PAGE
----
Juan J. Chamie-Quintero: Contributor

  5. Thanks to the Twitter ban I has learned about NextBigFuture blog; bookmarking it now. Many thanks to those who actually follow Twitter to let the rest of us know what it bans so that we could read that 🙂

  6. In general, I have the feeling that when people in science claim that there is a conspiracy against them they just do not see that their work is not strong enough, The problem is that when you work on something long enough and it becomes a significant part of your life you tend to assume that it is equally significant for the general public and it might not be the case. As I stated elsewhere here on NBF conspiracies tend to assume that the scientific community is a sort of brotherhood that follows a common goal. It is not.
    Scientists compete for funding and academic positions as well as positions in private labs. If there is something new and exciting people will jump on it if it looks real because it will give them an edge against those who did not understand its value. So it is simply not true that there is some big conspiracy to keep a certain knowledge hidden.
    Think about the scientific community as the community of plumbers in a certain area, if there is an amazing piece of technology that allows cutting the costs of a job by 50% how likely is it that all the plumbers would pretend it does not exist? It is very likely that they all will adopt the new tech putting out of business the ones that do not. On the other hand, if something looks fishy to experts in the field with decades of experience it is likely not very good.
    Bear in mind that scientific publications are a global phenomenon, so it is even more unlikely to have the kind of conspiracies some media claim.

  7. That's how peer review is supposed to work, and still does in some areas not captured by activists.

    In fields captured by activists, manuscripts are sent to reviewers who are known to be sympathetic to the hypothesis (if the review committee likes the manuscript) or sent to known hostile reviewers (in case they don't). Providing a critical review on a manuscript favored by the review committee leadership, even if 100% factual, can result in receiving far fewer or no more manuscripts to review.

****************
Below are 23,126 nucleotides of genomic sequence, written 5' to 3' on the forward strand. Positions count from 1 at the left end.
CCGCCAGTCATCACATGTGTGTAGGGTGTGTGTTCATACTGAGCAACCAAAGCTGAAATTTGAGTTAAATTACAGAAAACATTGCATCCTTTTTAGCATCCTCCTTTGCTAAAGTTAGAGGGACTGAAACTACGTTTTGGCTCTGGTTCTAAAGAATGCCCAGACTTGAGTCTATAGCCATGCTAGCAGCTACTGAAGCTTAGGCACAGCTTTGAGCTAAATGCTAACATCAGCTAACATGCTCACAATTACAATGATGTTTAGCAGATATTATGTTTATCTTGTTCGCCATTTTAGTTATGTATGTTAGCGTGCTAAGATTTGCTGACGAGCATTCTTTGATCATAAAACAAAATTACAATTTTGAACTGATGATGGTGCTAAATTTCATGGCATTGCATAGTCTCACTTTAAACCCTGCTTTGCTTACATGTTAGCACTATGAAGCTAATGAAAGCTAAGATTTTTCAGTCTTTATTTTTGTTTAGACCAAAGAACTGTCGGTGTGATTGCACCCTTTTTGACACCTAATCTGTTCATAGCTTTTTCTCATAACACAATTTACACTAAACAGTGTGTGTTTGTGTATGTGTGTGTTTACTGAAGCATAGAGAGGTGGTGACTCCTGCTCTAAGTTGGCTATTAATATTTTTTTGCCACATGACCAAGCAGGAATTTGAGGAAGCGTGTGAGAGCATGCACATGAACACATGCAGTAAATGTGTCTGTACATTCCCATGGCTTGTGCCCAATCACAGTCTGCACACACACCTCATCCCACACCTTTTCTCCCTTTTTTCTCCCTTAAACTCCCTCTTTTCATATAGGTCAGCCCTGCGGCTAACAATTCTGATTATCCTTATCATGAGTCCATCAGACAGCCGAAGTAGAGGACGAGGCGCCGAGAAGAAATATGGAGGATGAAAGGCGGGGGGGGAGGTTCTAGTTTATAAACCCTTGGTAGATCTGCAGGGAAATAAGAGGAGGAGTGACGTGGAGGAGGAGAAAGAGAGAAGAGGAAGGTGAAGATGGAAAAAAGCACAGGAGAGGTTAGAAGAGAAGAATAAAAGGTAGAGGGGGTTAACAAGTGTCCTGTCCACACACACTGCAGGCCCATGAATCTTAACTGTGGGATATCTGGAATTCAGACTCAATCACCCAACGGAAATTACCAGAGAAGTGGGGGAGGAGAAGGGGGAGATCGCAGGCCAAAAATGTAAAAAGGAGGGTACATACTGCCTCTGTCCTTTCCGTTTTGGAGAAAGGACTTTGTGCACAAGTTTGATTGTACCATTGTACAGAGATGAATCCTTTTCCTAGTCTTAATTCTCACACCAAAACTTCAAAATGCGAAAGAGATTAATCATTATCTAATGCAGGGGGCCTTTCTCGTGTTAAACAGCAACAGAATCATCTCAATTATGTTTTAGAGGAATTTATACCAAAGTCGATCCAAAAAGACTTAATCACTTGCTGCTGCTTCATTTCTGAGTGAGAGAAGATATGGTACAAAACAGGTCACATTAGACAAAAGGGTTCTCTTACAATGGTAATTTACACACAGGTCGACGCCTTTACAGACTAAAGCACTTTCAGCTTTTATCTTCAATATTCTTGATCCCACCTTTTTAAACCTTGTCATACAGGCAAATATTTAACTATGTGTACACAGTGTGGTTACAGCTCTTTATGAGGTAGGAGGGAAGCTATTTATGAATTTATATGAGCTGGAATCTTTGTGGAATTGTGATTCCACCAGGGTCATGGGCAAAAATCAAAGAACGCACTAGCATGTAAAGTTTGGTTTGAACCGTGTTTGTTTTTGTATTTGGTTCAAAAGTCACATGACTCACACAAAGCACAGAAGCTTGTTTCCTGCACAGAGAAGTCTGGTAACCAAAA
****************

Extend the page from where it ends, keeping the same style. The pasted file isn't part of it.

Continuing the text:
8. The COVID19 spike protein binds to bacterial lipopolysaccharide (LPS) and boosts proinflammatory activity and cytokine responses in the blood and peripheral blood cells. These very same activated mononuclear cells then invade the of the vasculature walls inducing widespread damage which in turn causes coagulation and fibrotic cascade.
    In addition to the evidence of direct viral infection of endothelial cells, post-mortem histology also disclosed the presence of endothelial inflammation.
    What Ivermectin does is inhibit this LPS-induced production of inflammatory cytokines, cutting the cascade off at the very beginning, disallowing the activation of mononuclear cells, thereby preventing their invasion of the endothelium.
    Taken with Zinc it also opens up cellular windows to pass through said zinc into the cells which disrupts viral replication.

    It has been known since at least 2008, if not sooner, that Ivermectin helps prevent runaway inflammation caused by LPS induced inflammatory cytokines. One of the earliest known issues with Covid19 was the cytokine storm. Which is why doctors who have been using Ivermectin to treat all sorts of inflammatory diseases in the 3rd world suggested using it. Apparently Ivermectin only works in countries that don't have money.